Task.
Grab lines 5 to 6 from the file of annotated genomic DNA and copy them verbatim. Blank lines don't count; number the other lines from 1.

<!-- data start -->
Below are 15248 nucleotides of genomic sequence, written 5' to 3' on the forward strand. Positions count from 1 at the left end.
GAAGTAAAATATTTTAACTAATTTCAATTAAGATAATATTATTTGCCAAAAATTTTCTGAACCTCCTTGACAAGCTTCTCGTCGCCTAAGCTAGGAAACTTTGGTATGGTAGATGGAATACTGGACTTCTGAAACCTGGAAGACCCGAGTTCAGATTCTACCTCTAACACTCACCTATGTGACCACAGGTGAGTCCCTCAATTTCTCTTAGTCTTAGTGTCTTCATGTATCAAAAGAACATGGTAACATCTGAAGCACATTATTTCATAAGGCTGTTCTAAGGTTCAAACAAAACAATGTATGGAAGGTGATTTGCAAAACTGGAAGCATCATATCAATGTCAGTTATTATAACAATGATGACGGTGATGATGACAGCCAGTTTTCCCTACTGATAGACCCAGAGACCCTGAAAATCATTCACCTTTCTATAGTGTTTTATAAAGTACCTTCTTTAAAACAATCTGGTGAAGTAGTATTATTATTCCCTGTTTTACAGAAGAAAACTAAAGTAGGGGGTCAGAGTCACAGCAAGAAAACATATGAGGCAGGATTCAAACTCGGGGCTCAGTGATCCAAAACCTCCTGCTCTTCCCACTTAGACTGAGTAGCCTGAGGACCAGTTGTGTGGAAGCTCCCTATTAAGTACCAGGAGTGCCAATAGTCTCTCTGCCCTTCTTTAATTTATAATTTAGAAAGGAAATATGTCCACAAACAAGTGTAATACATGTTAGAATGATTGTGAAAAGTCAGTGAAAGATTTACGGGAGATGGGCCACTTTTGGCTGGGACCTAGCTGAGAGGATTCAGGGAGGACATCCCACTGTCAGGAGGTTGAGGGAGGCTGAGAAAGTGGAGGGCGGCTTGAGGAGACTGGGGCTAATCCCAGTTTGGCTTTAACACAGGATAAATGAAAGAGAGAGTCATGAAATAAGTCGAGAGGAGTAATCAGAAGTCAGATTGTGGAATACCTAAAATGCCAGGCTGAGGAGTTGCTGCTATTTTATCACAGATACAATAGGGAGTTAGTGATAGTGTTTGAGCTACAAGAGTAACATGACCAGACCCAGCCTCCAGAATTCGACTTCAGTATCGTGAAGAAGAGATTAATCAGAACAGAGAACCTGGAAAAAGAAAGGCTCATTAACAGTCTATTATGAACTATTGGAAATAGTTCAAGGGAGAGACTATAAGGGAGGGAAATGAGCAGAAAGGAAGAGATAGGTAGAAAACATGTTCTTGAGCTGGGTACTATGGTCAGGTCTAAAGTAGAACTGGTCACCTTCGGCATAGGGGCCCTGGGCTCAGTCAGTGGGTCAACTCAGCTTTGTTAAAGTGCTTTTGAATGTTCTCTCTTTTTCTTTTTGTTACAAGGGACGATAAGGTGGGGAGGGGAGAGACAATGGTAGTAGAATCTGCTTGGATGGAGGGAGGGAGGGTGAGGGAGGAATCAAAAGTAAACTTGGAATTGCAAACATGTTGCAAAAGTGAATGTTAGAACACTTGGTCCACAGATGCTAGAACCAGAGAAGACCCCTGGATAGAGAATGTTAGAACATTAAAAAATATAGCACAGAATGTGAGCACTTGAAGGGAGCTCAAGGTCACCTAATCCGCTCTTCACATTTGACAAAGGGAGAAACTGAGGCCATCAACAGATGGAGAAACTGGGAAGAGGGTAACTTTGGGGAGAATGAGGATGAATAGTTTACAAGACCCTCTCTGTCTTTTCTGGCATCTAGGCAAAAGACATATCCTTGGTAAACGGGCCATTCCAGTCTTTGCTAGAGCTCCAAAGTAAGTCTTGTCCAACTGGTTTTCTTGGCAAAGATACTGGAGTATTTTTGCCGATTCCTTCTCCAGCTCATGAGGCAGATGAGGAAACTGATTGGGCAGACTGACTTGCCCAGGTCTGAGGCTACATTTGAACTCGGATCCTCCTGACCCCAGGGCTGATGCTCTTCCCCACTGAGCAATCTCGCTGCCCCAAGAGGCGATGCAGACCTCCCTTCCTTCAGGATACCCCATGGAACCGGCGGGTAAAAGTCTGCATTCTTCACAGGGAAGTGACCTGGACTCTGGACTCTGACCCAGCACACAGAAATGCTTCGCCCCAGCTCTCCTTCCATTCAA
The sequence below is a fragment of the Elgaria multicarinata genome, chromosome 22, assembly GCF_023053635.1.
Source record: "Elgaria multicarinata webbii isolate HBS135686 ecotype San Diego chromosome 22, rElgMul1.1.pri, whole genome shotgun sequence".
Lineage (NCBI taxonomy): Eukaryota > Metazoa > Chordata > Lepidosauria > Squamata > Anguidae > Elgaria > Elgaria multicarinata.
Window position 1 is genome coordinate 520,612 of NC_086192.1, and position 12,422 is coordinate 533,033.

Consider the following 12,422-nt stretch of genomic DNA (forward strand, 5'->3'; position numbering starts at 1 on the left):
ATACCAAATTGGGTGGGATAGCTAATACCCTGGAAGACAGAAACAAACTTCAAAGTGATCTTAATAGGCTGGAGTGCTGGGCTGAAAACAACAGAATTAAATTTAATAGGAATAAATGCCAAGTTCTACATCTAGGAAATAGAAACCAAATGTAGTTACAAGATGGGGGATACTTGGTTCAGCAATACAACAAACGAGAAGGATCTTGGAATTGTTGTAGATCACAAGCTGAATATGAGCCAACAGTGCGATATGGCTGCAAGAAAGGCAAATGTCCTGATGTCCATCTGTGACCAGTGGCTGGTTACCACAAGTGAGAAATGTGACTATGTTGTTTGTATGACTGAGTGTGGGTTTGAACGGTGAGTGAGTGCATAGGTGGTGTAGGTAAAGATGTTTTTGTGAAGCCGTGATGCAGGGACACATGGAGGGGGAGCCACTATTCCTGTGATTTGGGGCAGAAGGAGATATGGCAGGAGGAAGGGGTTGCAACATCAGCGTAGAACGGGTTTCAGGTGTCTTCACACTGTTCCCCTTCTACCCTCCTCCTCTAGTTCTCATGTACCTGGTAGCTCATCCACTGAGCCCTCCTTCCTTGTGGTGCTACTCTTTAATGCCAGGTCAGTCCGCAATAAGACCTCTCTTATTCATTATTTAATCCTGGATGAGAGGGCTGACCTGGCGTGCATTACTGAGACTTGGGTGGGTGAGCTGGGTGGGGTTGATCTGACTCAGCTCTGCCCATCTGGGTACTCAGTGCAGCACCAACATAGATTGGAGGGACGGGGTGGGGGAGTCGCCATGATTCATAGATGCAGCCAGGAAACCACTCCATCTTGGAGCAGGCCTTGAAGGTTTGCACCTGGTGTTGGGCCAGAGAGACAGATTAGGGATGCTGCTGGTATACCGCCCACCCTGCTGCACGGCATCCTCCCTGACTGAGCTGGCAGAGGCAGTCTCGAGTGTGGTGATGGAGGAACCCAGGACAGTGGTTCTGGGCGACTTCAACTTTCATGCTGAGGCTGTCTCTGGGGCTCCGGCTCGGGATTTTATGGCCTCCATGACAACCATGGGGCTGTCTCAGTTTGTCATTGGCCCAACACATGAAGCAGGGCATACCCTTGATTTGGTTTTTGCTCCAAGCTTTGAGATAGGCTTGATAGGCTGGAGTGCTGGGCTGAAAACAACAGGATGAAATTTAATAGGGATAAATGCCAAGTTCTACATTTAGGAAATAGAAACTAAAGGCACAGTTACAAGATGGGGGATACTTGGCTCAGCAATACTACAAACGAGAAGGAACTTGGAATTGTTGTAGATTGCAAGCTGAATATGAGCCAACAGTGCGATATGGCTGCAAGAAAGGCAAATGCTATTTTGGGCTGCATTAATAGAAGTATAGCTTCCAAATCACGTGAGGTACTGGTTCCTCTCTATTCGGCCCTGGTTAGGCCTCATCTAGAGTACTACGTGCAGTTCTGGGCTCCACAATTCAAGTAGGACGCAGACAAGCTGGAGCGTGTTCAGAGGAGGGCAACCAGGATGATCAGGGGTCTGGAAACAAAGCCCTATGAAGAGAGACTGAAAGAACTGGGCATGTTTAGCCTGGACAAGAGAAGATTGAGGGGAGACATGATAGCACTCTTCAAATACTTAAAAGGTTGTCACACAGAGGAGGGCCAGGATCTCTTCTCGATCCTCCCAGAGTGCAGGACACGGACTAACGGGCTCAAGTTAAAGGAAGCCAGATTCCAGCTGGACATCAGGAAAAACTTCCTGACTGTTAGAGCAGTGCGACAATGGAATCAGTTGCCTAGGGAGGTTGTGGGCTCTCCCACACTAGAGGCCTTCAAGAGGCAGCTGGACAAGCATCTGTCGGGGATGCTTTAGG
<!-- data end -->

Lineage (NCBI taxonomy): Eukaryota > Metazoa > Chordata > Lepidosauria > Squamata > Anguidae > Elgaria > Elgaria multicarinata.
Window position 1 is genome coordinate 520,612 of NC_086192.1, and position 12,422 is coordinate 533,033.